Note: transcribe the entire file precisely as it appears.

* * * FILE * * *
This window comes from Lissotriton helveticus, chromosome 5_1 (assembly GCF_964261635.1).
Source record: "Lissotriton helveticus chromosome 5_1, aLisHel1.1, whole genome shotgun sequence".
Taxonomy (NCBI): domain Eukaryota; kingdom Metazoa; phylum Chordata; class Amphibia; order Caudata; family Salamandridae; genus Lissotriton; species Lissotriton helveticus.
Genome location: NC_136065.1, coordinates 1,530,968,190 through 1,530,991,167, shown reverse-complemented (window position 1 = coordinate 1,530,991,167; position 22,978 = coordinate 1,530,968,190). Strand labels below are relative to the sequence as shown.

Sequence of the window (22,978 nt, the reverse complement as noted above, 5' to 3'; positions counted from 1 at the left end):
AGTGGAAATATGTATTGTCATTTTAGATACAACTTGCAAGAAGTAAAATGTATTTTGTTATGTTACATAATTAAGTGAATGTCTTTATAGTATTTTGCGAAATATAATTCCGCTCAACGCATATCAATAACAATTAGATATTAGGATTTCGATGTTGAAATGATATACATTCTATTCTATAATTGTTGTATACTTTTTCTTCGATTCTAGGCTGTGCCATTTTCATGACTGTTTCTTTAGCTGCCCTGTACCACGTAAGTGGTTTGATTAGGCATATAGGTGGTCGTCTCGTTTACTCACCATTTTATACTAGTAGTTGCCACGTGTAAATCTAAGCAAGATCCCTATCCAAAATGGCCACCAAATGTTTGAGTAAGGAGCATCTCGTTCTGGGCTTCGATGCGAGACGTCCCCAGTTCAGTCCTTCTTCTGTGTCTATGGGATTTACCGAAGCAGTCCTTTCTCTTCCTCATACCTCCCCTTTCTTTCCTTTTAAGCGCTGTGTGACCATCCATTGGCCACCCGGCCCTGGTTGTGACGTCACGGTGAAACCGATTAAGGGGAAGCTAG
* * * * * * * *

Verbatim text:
This window comes from Lissotriton helveticus, chromosome 5_1 (assembly GCF_964261635.1).
Source record: "Lissotriton helveticus chromosome 5_1, aLisHel1.1, whole genome shotgun sequence".
Taxonomy (NCBI): domain Eukaryota; kingdom Metazoa; phylum Chordata; class Amphibia; order Caudata; family Salamandridae; genus Lissotriton; species Lissotriton helveticus.
Genome location: NC_136065.1, coordinates 1,530,968,190 through 1,530,991,167, shown reverse-complemented (window position 1 = coordinate 1,530,991,167; position 22,978 = coordinate 1,530,968,190). Strand labels below are relative to the sequence as shown.

Sequence of the window (22,978 nt, the reverse complement as noted above, 5' to 3'; positions counted from 1 at the left end):
AGTGGAAATATGTATTGTCATTTTAGATACAACTTGCAAGAAGTAAAATGTATTTTGTTATGTTACATAATTAAGTGAATGTCTTTATAGTATTTTGCGAAATATAATTCCGCTCAACGCATATCAATAACAATTAGATATTAGGATTTCGATGTTGAAATGATATACATTCTATTCTATAATTGTTGTATACTTTTTCTTCGATTCTAGGCTGTGCCATTTTCATGACTGTTTCTTTAGCTGCCCTGTACCACGTAAGTGGTTTGATTAGGCATATAGGTGGTCGTCTCGTTTACTCACCATTTTATACTAGTAGTTGCCACGTGTAAATCTAAGCAAGATCCCTATCCAAAATGGCCACCAAATGTTTGAGTAAGGAGCATCTCGTTCTGGGCTTCGATGCGAGACGTCCCCAGTTCAGTCCTTCTTCTGTGTCTATGGGATTTACCGAAGCAGTCCTTTCTCTTCCTCATACCTCCCCTTTCTTTCCTTTTAAGCGCTGTGTGACCATCCATTGGCCACCCGGCCCTGGTTGTGACGTCACGGTGAAACCGATTAAGGGGAAGCTAG